PROGRAM TITLE: 	Effects of Global Changes on Agroecosystems 
ACTIVITY STREAMS: 	Processes, Assessments, Model/Predict 
SCIENCE ELEMENT: 	Ecological Systems and Dynamics 
BUDGET LINE ITEMS: 	EPA, ORD, Stratospheric Modification, 
Global Climate; EPA, ORD, Stratospheric Modification, Stratospheric Ozone

U.S. ENVIRONMENTAL PROTECTION AGENCY
OFFICE OF RESEARCH AND DEVELOPMENT

SCIENTIFIC MERIT: Determine: (1) the probable magnitudes and rates of 
human-induced change in ecological systems; (2) how these changes 
can be distinguished from natural fluctuations; and (3) which ecological 
systems and species are changes most likely to affected and what attributes of 
importance to humans will be at risk. The objective of this research is to 
develop risk characterizations of the consequences of global change for the 
world's most important crops. Specific questions addressed include: 1) How 
sensitive are crop productivity and cropping systems to UV-B radiation, 
increased CO2 and temperature, and changing precipitation patterns on a 
regional basis? 2) What is the global flux of methane emissions from rice 
fields? 3) What options can be identified to minimize methane emissions 
without reducing rice yields. The focus will be on key global crops. Initially,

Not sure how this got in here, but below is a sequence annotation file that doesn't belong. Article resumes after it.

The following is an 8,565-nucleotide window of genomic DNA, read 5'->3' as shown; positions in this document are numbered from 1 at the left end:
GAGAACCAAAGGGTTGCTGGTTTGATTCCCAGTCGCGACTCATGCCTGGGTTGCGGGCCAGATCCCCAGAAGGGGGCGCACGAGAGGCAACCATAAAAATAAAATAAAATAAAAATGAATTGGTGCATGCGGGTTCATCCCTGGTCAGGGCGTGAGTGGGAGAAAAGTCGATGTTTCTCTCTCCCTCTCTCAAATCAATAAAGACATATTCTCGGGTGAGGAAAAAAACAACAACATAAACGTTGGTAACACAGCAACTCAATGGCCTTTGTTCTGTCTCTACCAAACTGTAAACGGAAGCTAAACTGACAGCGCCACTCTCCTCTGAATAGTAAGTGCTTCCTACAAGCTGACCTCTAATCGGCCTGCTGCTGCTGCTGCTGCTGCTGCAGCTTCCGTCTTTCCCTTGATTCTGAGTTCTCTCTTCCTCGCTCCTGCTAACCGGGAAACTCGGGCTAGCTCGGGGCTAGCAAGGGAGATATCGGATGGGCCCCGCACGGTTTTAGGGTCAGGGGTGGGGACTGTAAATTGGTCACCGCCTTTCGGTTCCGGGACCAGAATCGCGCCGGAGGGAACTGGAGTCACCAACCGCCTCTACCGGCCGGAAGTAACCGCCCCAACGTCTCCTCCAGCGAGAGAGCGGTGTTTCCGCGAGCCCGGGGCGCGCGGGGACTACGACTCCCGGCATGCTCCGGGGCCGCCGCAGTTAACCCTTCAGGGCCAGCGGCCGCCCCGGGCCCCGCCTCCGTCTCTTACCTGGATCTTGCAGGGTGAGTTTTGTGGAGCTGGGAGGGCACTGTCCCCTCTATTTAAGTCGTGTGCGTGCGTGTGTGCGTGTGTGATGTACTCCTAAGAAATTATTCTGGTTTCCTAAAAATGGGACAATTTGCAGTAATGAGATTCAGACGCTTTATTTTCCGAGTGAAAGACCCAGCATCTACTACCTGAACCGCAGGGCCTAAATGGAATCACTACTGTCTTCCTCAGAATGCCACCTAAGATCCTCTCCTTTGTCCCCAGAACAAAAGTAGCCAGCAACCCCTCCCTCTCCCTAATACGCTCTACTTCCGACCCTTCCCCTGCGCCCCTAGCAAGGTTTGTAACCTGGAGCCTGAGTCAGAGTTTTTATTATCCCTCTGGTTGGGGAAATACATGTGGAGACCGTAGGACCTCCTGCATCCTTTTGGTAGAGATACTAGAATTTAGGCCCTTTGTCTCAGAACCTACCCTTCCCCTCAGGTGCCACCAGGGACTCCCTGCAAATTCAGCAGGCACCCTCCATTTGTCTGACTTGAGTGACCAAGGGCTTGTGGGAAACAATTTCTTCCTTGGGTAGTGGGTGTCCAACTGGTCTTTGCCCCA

the irrigated rice cropping system is emphasized. The research is being 
conducted at the International Rice Research Institute (IRRI) in the 
Philippines, with further collaboration with leading rice research groups in 
Japan, Korea, China, Malaysia, India, Philippines, United States and Europe. It 
includes experimental field and laboratory studies and modeling studies, 
primarily based on ORYAZA1, a physiological simulation model, and 
ecosystem models which integrate the responses of rice and components of 
the rice cropping system to integrate and extrapolate the results to the 
regional level. This research will characterize on regional and global scales 
the risks to rice productivity from stratospheric ozone depletion and climate 
change.

STAKEHOLDERS: Partnerships are in place with researchers in 6 Asian 
countries and the International Rice Research Institute. Research is 
coordinated with IGBP/GCTE. Collaboration has also occurred with the 
USDA/ARS, NCAR, and scientists at several major U.S. universities.

POLICY RELEVANCE: Contributes to the 1995 and subsequent IPCC 
Assessments as well as the following major milestones in the U.S. GCRP:

PROCESS STUDIES; Ecological Systems, Species Responses, 1991-1995 
Milestones: Physiological sensitivity to climatic variability established for 
selected economically important species, and Sensitivity of selected rice 
cultivars to UV-B established; 1996-2000 Milestones: Physiological sensitivity 
of economically important species to climatic variability continued, and 
Sensitivity of rice yields to increased UV-B modeled globally;

MODELING; Greenhouse Gases, 1996-2000 Milestone: Dynamic global carbon 
models developed; Economics and Other Human Systems, 1996-2000 
Milestone: Models relating agricultural activity to environmental conditions 
refined and expanded;

ASSESSMENT; 1996-2000 Milestone: Integrated international assessments 
of global change continued. 

PROGRAM CONTACT: Peter Beedlow, U.S. EPA, 200 SW 35th St, Corvallis, 
OR 97333   (503) 754-4634